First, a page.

The Council is elected every three years using the first-past-the-post voting system. The vote is conducted by postal ballot; the most recent elections, in 2016, had a turnout of 38.3% down from 42.9% and 52.2% in 2013 and 2010 respectively. Prior to the 2004 local elections, there were 24 councillors in Christchurch. At that election, the number of councillors halved to 12. For electoral purposes, Christchurch was divided into six wards from 2004, seven wards after the amalgamation with Banks Peninsula in 2006; the six metropolitan wards each elected two councillors, with the remaining councillor elected for the sparsely populated Banks Peninsula ward. The 2016 representation review by the Local Government Commission has resulted in 16 wards, with each ward electing one councillor, i.e. an increase in three councillors. Party politics are much less influential in elections to the Council than is the case for the House of Representatives. In 2007, the Mayor and a majority of Councillors were elected as independent candidates.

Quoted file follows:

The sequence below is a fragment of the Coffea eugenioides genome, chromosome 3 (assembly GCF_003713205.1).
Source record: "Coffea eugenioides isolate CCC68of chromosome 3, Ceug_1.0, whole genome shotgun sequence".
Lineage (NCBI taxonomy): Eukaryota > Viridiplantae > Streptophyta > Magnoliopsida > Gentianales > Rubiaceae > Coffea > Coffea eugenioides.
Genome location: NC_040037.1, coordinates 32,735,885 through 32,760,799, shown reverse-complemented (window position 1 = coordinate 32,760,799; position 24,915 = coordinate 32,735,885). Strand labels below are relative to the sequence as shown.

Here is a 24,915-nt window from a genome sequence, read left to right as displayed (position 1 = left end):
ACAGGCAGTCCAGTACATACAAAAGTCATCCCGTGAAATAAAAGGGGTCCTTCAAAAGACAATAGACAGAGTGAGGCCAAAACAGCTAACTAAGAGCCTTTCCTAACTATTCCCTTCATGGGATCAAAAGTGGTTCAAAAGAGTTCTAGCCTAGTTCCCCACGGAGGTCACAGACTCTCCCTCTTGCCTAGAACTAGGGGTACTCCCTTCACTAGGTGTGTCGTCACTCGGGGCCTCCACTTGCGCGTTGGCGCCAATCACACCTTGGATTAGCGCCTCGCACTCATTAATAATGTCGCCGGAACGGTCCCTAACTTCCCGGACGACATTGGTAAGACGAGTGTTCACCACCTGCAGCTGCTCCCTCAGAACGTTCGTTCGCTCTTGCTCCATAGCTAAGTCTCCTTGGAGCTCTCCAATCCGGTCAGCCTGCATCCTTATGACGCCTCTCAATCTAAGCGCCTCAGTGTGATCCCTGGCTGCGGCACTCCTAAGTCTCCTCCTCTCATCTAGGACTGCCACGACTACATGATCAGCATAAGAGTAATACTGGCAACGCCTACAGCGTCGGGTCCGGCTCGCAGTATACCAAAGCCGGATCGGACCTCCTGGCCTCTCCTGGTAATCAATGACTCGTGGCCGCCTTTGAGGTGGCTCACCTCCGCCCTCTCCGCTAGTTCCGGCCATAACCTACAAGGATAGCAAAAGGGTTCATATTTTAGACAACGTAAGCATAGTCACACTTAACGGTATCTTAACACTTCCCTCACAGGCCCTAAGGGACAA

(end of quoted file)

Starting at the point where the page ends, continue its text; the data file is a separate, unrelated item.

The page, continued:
Political groupings represented on the Council are the centre-right Independent Citizens and the centre-left'The People's Choice'. The election held via postal vote on 8 October 2016, was the first to use the new wards as a result of the representation review. Key features of the Local Government Commission's final decision included: 16 councillors, plus the Mayor, with one councillor elected from each of the 16 wards Banks Peninsula Ward stays as it is Six urban community boards One Banks Peninsula community board Overall, the number of elected members stays the same as present, at 54. Five of the thirteen councillors did not stand for re-election in 2013. Another four councillors failed to get re-elected. Hence, only four councillor were returned for another term, to be joined by nine new members plus a new mayor. For the 2013–2016 term, the composition of the Council is as follows: During the 2010–2013 term, the composition of the Council was as shown in the table below; the Press in an editorial described the situation during the three years as "tumultuous" and there were many calls for a cleanout of elected members at the 2013 local body elections.